Long ago, ancient Hebrews constructed tents made of black goat hair, which was spun into strands and woven together, forming panels measuring some 2 feet wide and covering the length of the tent. This took about a year to complete and was primarily the ancient method of tent-making.
Isaiah 54:2 says, “Enlarge the place of your tent, and let them stretch out the curtains of your dwellings; do not spare; lengthen your cords, and strengthen your stakes.” When I think of this verse, I think of us expanding our potential, capabilities, and seeing an increase in the church. The intent of God has never changed but if this growth is going to continue, the church must be willing to be stretched beyond her comfort zone.
I believe God wants us to grow in our triune being today, by enlarging our capacity for others – in mind, body and spirit. Eph 4:15 exhorts, “But, speaking the truth in love, may grow up in all things into Him who is the head – Christ.”
Here are a few principles I’ve learnt from the physical training regime I’ve embarked on this year:
1. Slow is Fast
In society today, we live in an age of instant gratification, and when gratification is instant, it’s usually short-lived and hollow – like the crash diet and weight loss programme you did before your wedding day. In the film by the Malloy Brothers, ‘Slow Is Fast’, Dan Malloy made a discovery on a trip where he and his friends set out to bike and surf 700 miles off the California coastline.
He said, “I’ve learned more about the people and places here than I’ve had in 34 years and a thousand trips by car. Maybe slow really is fast.” What a fascinating realisation to have learnt and experienced more in one trip than the entirety of his life surfing. In contrast, when we train physically, we’re bombarded by quick fix methods and images of bodily perfection – feels like sprinting in a marathon.
In Matt 6:25-34, Jesus illustrates how flowers grow, though they do not toil nor spin. This speaks of our capacity to resist a force by breaking down muscle and rebuilding; all through a process of intentionally slowing our movements to create tension over time. This is repeated hundreds of times to create the effect of long-lasting change in our body structure and strength. Maybe true strength is developed when we slow things and worry not about the outcome, but the process of enjoying each moment.
2. Small is Big
Starting an exercise routine is more difficult and daunting than meets the eye largely because people do not know where to begin. One’s perspective can create unrealistic expectations that further perpetuates negative mindsets. Disappointment and unfulfilled expectations can then start to creep in and leave you more disappointed than hopeful.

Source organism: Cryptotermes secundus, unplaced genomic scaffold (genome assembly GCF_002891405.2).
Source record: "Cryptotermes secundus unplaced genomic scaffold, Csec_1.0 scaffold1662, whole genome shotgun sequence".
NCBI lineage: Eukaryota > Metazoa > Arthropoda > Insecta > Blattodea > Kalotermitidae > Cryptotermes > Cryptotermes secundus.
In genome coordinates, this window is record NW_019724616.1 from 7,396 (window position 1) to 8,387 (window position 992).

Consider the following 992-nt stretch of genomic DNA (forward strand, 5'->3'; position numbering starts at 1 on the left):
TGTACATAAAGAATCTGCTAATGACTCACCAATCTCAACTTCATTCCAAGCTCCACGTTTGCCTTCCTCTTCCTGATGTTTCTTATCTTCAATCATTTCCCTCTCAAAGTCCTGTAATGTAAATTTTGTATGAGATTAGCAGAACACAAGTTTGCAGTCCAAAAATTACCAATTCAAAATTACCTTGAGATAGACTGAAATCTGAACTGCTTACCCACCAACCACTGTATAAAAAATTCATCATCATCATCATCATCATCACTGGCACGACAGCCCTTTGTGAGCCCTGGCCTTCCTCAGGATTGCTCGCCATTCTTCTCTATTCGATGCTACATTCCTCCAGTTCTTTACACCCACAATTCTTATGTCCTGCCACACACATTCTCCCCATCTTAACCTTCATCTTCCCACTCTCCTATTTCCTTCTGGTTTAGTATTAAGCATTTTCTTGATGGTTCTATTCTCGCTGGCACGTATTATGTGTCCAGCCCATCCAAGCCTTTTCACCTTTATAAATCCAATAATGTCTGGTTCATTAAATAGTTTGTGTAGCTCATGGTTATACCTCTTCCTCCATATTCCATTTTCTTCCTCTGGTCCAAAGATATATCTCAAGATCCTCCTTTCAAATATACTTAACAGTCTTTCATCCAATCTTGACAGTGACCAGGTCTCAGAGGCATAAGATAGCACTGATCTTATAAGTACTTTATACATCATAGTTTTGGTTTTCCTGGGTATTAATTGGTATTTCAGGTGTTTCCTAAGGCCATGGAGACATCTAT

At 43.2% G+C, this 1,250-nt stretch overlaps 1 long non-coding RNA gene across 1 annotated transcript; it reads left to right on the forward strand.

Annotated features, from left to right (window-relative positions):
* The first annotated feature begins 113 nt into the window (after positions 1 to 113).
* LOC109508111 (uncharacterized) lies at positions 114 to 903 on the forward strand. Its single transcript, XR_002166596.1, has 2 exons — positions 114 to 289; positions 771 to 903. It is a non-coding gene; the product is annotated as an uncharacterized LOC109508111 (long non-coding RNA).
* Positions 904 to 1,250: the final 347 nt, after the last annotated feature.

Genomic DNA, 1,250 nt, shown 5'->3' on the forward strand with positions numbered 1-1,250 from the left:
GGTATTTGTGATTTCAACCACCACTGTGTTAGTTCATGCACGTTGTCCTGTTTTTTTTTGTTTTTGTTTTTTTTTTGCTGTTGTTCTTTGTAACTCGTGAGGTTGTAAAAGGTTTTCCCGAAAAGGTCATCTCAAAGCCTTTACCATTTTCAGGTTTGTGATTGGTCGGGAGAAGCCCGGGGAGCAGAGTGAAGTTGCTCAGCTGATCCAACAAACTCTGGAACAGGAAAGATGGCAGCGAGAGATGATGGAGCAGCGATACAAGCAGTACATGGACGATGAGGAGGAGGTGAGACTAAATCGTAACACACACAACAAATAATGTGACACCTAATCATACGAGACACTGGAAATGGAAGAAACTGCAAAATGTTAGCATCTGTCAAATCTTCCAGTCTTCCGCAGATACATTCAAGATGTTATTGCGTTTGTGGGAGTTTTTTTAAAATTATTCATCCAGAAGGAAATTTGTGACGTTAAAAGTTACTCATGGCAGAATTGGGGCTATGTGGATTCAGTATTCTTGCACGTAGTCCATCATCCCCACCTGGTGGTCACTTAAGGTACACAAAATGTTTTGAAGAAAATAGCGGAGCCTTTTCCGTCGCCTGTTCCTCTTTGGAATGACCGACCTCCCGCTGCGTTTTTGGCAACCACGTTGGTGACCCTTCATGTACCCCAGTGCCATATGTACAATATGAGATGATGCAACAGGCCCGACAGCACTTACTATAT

Craig Groeschel in his book, ‘Divine Direction’, taught that ‘It’s small choices no one sees that result in the big impact everyone wants.’ When you choose to forgive your spouse instead of holding on to resentment, no one sees that happen. But the evidence is clear in your marriage. People may tell you how great they think your kids are without realising that their maturity happened over time, growing slowly out of the small decisions, daily boundaries, and tiny course corrections you planted throughout their lives.
In the words of Dave Ramsey: “Success is like a slow cooker – it takes time, and a series of small, intentional steps every day. These add up over time, and ordinary people become extraordinary people.” It’s easy to despise the day of small beginnings that often come with hard work and little help. Small beginnings usually offer tall resistance and modest encouragement. Nevertheless, whatever God has called you to do, “do not despise these small beginnings, for the Lord rejoices to see the work begin (Zech. 4:10, NLT).” Start small, keep going at it, and don’t quit.
3. Core Strength
Like a well-built athlete, getting a strong core can be as painstaking as weaving a Bedouin tent. Our core helps to protect the spine and surrounding musculature from injury, just as the tent protects its inhabitants from the environment. In other words, our core gives us our stability and foundations to lengthen, to strengthen, and spare not.
The effort, skill and resources taken to craft new tents were considerably high. However, the outcome is something that could be passed down from generation to generation. Let us be like the athlete who learns his craft, builds his core to improve his skills; who slows intentionally in training to be fast in the race; who sets small goals to achieve greater results. Are we not runners in a race trying to win a prize?